Wrongful Convictions: A Call To Action
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On May 12, 1983, Kenneth Waters was wrongfully convicted of first-degree murder for the death of an Ayer, Massachusetts woman. He was sentenced to life in prison based on the testimony of two former girlfriends who claimed he admitted to the crime. Kenneth's younger sister, Betty Anne, devoted her life to proving his innocence. She returned to school to earn her GED, then her bachelors, a master's in education, and eventually a law degree from Roger Williams University in Rhode Island. She accomplished this while raising two boys alone and working as a waitress part-time. While in law school she began investigating her brother's case. She began to correspond with the Innocence Project in New York. Attorney Barry Scheck agreed to assist her in her efforts to exonerate Kenneth. Betty Anne convinced the court to have her brother's DNA tested against blood samples found in a box of evidence from his trial, which she learned during her investigation was in the basement of the courthouse where he was tried and convicted. The samples were tested and led to his exoneration in March 2001.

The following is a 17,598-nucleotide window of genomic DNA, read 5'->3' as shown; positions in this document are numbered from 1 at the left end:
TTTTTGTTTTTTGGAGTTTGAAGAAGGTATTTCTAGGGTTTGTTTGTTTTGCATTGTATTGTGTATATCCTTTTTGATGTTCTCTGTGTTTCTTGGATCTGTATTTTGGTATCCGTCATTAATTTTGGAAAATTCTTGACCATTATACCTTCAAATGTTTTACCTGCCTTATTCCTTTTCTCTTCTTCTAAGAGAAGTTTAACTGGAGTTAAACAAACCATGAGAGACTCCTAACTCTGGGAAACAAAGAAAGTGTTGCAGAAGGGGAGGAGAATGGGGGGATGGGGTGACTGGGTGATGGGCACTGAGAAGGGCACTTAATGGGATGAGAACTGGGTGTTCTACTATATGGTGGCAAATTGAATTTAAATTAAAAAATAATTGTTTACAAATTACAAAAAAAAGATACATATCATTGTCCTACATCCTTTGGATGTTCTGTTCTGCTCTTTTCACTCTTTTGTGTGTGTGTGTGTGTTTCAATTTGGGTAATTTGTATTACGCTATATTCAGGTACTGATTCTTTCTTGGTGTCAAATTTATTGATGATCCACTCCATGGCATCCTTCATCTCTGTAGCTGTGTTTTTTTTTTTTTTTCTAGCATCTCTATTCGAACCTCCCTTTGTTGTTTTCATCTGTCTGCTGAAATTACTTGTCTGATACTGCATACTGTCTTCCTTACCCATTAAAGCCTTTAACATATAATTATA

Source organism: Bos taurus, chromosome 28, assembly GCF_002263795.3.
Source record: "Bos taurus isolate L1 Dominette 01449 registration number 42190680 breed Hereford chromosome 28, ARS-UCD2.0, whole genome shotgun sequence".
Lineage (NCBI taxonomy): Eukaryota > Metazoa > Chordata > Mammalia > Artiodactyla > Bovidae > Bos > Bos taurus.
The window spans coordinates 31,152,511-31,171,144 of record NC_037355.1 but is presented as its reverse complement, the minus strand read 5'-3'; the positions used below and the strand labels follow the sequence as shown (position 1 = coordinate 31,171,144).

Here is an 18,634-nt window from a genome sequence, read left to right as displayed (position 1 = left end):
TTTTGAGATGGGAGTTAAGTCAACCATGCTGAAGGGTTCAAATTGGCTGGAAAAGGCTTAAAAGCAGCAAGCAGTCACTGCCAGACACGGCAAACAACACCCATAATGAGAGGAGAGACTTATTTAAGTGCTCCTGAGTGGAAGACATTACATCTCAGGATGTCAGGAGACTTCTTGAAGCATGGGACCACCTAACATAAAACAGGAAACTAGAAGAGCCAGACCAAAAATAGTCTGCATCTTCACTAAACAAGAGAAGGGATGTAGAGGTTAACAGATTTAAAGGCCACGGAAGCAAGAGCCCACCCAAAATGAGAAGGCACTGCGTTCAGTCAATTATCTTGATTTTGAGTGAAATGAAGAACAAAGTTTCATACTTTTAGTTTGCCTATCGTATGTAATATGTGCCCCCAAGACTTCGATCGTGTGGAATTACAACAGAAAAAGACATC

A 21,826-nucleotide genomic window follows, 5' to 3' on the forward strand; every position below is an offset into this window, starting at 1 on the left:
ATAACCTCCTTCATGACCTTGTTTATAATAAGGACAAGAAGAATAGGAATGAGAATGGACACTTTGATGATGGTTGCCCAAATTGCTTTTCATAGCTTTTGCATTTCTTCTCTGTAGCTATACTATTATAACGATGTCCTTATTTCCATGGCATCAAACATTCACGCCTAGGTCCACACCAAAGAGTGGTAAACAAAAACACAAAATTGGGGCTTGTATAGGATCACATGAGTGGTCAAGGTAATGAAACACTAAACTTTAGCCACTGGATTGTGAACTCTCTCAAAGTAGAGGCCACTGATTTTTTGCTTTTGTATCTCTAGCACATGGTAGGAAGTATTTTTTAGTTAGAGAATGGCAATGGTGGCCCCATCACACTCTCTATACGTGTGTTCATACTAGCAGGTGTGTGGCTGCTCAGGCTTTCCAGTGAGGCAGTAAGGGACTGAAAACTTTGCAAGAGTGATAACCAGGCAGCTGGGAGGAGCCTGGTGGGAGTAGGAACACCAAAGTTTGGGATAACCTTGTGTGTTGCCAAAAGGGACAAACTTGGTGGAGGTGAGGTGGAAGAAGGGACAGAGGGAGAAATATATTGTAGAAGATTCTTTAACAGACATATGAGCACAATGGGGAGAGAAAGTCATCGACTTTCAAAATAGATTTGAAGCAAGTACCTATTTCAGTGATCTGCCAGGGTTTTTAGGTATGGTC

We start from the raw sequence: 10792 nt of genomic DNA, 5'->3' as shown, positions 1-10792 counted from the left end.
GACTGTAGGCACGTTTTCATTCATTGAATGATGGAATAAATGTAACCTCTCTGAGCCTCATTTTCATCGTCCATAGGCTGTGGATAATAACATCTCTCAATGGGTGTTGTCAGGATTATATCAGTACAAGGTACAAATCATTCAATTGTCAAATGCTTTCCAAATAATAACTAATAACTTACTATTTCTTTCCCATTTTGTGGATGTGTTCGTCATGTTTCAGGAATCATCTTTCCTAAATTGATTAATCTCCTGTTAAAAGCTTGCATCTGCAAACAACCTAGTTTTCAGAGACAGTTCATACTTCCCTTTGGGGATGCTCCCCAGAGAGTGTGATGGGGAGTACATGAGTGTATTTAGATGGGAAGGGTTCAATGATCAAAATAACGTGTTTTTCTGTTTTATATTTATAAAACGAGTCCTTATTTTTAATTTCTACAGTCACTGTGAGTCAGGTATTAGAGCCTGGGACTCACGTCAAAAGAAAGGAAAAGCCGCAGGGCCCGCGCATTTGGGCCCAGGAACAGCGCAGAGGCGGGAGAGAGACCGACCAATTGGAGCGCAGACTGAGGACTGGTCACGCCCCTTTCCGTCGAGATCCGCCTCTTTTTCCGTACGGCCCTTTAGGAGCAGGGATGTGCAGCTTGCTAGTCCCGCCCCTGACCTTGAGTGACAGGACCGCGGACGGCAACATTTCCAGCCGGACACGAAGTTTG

Betty Anne plans to continue her work helping those wrongfully convicted and is a member of NEIP's network. She also believes that the Commonwealth should assist the exonerated with their reintegration back into society and feels strongly that wrongfully convicted individuals should be provided with sufficient housing, medical coverage, mental health counseling and resources, and financial assistance upon exoneration.

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Last updated April 16, 2002

Copyright © 2002 The President and Fellows of Harvard College